Reading is part of what builds your language core. This is because talking requires a different way of thinking about the language. Conversations flow in a way that can actually be somewhat difficult to follow for someone who is not a native speaker. If you do not read, these conversations may be even more difficult to follow. We learn a lot from reading, which makes it easier to communicate ideas to others.

You don’t learn Physics, business, or tech jargon from talking (not most of the time). You truly learn these things from reading. Having a conversation is about discussing the ideas you have read. Without reading you are not only missing vocabulary, but you are also missing out on entire concepts.

Reading gives you a way to delve into a subject. Instead of going through 10 to 15 different subjects (as you do when having a conversation), reading gives you a single subject so you can really learn about the subject. You control what you learn when you read instead of relying on the ideas and vocabulary of the people you talk to.

Dedicated Time to Think about the Foreign Language

Reading is one of the best ways to make time to work on a language. This is particularly important since people have less time to talk (something to keep in mind if you rely on people in your home country to talk with you on a regular basis). Reading isn’t going to call and cancel plans.

Reading also lets you think about things you probably wouldn’t think about otherwise. The dedicated time to think about the language is actually very attractive. You are in charge of how much time you put into it, what the topic is, and where you want to take what you have learned.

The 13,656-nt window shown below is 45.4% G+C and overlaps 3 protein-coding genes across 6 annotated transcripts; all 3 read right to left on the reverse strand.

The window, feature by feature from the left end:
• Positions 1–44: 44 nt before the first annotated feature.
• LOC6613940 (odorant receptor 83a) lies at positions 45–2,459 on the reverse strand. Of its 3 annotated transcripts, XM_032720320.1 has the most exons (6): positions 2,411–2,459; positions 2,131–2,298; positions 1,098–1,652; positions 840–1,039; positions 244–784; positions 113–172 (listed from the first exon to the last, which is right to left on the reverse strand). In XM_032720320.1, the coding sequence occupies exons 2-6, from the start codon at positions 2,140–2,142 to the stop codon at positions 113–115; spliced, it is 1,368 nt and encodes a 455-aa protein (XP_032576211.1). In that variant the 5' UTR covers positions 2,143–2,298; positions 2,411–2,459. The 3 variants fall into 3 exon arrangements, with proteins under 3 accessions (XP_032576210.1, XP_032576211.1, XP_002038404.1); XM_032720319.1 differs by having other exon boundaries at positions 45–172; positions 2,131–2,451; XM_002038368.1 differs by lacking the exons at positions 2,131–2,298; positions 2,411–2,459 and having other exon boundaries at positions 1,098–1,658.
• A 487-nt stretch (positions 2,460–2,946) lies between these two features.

Also, most people write very differently from how they talk – especially professional writers and journalists. They can better express themselves because they have had time to think about the wording. And the pieces have been edited so there are a minimal number of grammatical errors.

reading in a foreign language

Reading in Your Chosen Foreign Language

Reading in a foreign language should be a way to focus on ideas and vocabulary. Here are three tips to help you get the most out of your reading time.

  1. Start with short books and articles. By books, you should be reading children’s level books. If you are not comfortable doing that, stick to reading articles. You need the reading to be quick and focused. Longer books and documents will discourage you.
  2. Read hard copies. The digital age makes it easier to read online, but you are missing a lot of opportunities. For example, you can write on a hard copy, and that can help you learn words faster. Screens also tire your eyes faster, so avoid reading electronic copies until you are well versed in reading the language.
  3. Add notes and your own ideas in and around the text. Highlight phrases and things you don’t understand for future consideration. This helps you process what you read faster.

Writing is a critical component in learning a language. If you do not learn to read, you will have large gaps in your new language. Reading will help you advance farther in a shorter period of time.

OptiLingo